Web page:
The concept of privacy isn’t exclusive to this generation. As early as the 1970s, the United States had already made the protection of people’s personal information a priority, as is evidenced in The Privacy Act of 1974. This half-century-old piece of legislation mandates how federal agencies maintain records about individuals retrieved by personal identifiers such as names, social security numbers, and other identifying numbers or symbols.
What is the Privacy Act?
The Privacy Act of 1974 (5 U.S.C. 552a) is a landmark data privacy regulation that contains important rights and restrictions on data stored by U.S. federal agencies. Although it’s nearly 50 years old, the law has stood the test of time and has similarities with the privacy laws of today.
According to the Privacy Act, U.S. government agencies must:
Collect only relevant and necessary information needed to carry out specific functions and tasks.
Not maintain secret records on individuals.
Explain why information is collected, why it’s needed, and how it’s used.
Ensure that records are used only for given reasons.
Seek permission from the individual should his or her records be used for other purposes.
Protect records from unauthorized access or disclosure.
Allow people to see, amend, or update their records.
What Personal Information Is Protected by the Privacy Act?
The Privacy Act protects the records of individuals, which is essentially synonymous with what most data privacy laws today refer to as personal information. This data includes any item, collection, or grouping of information about an individual that is maintained by an agency, including, but not limited to, education, financial transactions, medical history, and criminal or employment histories. Information protected may contain names or identifying numbers, symbols, or other particulars associated with an individual, such as fingerprints, voice recordings, or photographs.
In other words, any information that can possibly identify an individual is protected by the Privacy Act.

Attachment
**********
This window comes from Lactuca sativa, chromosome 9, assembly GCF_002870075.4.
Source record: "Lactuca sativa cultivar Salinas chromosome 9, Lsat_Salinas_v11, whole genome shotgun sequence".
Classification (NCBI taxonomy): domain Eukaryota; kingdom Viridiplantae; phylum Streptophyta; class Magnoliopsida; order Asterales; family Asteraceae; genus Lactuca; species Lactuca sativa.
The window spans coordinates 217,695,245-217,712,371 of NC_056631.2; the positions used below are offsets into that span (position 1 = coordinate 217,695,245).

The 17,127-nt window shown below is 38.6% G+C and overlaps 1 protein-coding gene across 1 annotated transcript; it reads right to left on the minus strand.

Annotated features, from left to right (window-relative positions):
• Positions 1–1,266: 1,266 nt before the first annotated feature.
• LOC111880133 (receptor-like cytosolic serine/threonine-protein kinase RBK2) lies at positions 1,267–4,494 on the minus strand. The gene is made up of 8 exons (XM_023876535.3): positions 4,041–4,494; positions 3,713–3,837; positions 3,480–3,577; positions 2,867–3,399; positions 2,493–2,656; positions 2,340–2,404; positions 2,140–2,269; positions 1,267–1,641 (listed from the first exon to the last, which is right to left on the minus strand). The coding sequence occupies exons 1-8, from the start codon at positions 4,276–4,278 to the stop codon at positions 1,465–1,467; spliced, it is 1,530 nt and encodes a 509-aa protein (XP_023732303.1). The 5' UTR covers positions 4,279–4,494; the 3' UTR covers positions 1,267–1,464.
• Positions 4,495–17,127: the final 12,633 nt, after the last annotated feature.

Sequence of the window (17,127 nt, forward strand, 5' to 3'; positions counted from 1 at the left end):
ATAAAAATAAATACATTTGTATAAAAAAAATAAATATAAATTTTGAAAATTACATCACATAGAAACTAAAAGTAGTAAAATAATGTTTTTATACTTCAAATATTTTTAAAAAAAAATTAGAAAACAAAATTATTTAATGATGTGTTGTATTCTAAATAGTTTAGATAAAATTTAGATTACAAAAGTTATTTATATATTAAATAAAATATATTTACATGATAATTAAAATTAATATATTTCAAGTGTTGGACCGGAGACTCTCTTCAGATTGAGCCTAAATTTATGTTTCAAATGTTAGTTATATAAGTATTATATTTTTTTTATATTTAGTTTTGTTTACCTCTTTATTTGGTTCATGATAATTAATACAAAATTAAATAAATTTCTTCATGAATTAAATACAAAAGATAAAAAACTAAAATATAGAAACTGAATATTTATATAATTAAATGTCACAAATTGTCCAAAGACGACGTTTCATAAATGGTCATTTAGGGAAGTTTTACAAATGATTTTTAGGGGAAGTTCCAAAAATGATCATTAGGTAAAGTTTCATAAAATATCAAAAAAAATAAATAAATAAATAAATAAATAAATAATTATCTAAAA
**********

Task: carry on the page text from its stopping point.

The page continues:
Exemptions to the Privacy Act
There are exemptions to the Privacy Act that allow government agencies to bypass the code. The exemptions primarily cover all records maintained by the Central Intelligence Agency and selected records maintained by an agency that are necessary to enforce criminal laws.
In addition, there are seven specific exemptions to the regulation that apply if the information is:
Classified in the interest of national defense or foreign policy.
Necessary investigatory material.
Connected to providing protective services to the U.S. President or other individuals being safeguarded by the Secret Service.
Required by statute to be maintained for statistical records.
Investigatory material compiled to determine suitability, eligibility or qualifications for federal employment, military service, federal contracts, or access to classified information.
Testing, examination, and/or evaluation materials used to determine qualifications for appointments or promotions in the federal government.
The Privacy Act of 1974 is a landmark data privacy code that has been protecting the personal information of U.S. citizens for nearly 50 years. Business owners must be familiar with this federal regulation to properly comply with its conditions, as well as when creating their data privacy-related documents or Terms of Conditions agreements. You can protect both your business from possible liabilities and infringements, as well as protect your users by securing their data privacy rights by using Enzuzo’s free Terms of Service generator.